NORML.org – Working to Reform Marijuana Laws
NORML Blog, Marijuana Law Reform » … should do in relation to marijuana
policy and they are demanding a change from business as usual. … Party on the
topic of ending cannabis prohibition, the war on drugs in general and states'
Cannabis political parties
electoral laws were changed requiring all political parties to prove a membership of 500 enrolled voters, an impossible task for the Marijuana Party. The
Get 10 Protections When Leasing to a Marijuana Business by Glenn Demby
from VendomeRealEstateMedia, ago in
While it may be the most controversial business in America, growing and selling marijuana is legal in many states. Marijuana businesses have a popular product, lots of capital, and a need for commercial space. And they’re willing to pay premium rents. So if you have property in the right state, leasing to a legal and properly licensed marijuana business may deliver a handsome return. But it also carries big legal risks. Although legal risk is an inherent part of any commercial lease, marijuana businesses aren’t like your other tenants. Their businesses pose unique legal challenges that the standard commercial lease form you ask other tenants to sign doesn’t adequately address. Here’s how to tweak your lease so that it works for a marijuana tenant.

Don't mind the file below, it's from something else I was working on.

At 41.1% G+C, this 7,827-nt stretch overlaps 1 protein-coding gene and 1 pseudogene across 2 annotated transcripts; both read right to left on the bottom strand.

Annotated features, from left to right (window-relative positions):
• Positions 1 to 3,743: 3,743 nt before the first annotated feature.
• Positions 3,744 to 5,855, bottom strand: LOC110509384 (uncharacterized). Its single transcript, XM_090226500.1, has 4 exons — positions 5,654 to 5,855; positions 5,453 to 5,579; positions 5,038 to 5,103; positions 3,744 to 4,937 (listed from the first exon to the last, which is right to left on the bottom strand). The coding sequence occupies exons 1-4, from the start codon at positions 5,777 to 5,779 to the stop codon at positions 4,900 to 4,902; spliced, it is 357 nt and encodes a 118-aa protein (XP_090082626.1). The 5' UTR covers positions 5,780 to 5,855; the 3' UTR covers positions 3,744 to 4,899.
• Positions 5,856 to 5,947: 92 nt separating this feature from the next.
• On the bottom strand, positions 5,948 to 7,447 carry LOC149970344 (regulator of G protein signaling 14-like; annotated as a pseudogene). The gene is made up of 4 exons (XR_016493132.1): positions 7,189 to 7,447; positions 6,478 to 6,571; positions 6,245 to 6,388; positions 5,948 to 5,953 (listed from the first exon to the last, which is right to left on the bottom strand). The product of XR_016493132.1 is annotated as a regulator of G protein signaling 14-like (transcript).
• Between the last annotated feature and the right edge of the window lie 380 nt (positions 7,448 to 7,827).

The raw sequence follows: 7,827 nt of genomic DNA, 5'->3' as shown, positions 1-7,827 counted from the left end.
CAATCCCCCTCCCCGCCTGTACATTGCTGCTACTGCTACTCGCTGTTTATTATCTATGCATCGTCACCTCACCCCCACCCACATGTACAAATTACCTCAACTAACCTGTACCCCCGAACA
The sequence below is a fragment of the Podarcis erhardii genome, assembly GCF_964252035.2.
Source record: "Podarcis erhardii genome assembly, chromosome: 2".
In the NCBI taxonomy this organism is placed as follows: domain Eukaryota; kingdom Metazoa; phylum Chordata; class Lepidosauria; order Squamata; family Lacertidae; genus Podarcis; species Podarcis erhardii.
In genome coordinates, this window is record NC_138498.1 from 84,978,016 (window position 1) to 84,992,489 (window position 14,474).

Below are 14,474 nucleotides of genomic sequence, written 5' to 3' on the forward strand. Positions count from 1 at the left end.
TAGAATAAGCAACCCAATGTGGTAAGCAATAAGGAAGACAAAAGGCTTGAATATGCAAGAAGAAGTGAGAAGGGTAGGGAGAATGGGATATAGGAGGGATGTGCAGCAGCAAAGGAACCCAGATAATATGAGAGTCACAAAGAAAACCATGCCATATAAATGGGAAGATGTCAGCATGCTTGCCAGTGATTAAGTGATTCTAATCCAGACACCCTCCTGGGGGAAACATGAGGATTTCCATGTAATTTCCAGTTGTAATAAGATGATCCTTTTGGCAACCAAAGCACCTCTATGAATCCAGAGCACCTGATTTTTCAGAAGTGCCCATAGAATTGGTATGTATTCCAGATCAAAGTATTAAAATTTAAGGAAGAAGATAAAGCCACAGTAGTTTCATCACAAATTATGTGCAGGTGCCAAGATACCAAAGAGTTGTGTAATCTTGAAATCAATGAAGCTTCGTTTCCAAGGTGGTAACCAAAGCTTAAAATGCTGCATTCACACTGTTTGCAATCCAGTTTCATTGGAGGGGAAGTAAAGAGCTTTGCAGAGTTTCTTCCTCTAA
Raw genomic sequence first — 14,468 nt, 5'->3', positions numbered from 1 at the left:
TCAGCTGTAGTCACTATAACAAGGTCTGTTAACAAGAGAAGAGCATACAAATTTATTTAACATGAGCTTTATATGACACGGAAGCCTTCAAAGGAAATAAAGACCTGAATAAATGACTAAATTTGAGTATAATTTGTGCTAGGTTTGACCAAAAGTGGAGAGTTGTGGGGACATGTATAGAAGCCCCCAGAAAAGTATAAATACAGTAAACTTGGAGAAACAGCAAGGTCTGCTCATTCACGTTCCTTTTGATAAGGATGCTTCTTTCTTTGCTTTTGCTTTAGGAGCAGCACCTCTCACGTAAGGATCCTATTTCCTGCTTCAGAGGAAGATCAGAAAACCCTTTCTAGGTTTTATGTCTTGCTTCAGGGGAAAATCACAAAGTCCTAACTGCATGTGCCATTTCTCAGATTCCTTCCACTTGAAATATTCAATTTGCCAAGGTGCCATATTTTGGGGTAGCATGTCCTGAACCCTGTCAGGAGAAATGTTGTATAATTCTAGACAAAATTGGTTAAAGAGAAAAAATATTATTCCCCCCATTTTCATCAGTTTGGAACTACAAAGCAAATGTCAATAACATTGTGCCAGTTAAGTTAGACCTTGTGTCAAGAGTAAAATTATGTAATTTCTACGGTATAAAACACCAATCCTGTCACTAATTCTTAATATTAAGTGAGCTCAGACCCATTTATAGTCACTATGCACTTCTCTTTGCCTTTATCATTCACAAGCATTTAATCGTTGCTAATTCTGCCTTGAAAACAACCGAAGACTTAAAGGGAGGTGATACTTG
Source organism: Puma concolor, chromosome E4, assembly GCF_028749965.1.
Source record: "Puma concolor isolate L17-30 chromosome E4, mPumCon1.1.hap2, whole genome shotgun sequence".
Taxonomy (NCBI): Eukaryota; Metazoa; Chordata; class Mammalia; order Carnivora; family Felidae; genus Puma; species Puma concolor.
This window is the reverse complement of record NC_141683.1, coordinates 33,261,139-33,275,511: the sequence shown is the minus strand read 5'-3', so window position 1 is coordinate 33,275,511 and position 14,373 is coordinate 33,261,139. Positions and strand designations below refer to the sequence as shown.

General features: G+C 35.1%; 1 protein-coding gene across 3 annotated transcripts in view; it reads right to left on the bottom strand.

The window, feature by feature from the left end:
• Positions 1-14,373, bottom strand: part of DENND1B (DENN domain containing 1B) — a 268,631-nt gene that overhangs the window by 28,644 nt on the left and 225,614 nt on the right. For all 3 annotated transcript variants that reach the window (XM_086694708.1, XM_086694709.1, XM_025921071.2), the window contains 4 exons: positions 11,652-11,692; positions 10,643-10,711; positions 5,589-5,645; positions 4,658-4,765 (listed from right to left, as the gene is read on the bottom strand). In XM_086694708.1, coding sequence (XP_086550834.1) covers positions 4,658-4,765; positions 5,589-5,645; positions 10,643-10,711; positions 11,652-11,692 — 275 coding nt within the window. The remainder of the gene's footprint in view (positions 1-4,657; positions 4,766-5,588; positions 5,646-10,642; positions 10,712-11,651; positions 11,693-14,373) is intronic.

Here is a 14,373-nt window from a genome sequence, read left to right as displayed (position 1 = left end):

Weed is legal in Washington – but a felony for minors?
Crosscut, on Thu, 24 Sep 2015 05:02:52 -0700
A dime bag of pot won't earn anyone a felony conviction in Washington. Changes to state marijuana laws this past session didn't alter that fact. So why did the enforcement chief for the Washington State Liquor and Cannabis Board, as well as the primary …
Washington State's NEW Marijuana Rules – Canna Law Blog
The Washington State Liquor and Cannabis Board (LCB) yesterday issued new emergency rules for medical marijuana that will take effect immediately and issued proposed rules that regulate medical marijuana cultivating, processing, and retailing and that revise some existing recreational … This change will not apply to primary and secondary schools and playgrounds, and cities and counties cannot lower the buffer distance below 100 feet as the crow flies.
State by State
Matt Weiland, Sean Wilsey, published 2010, 608 pages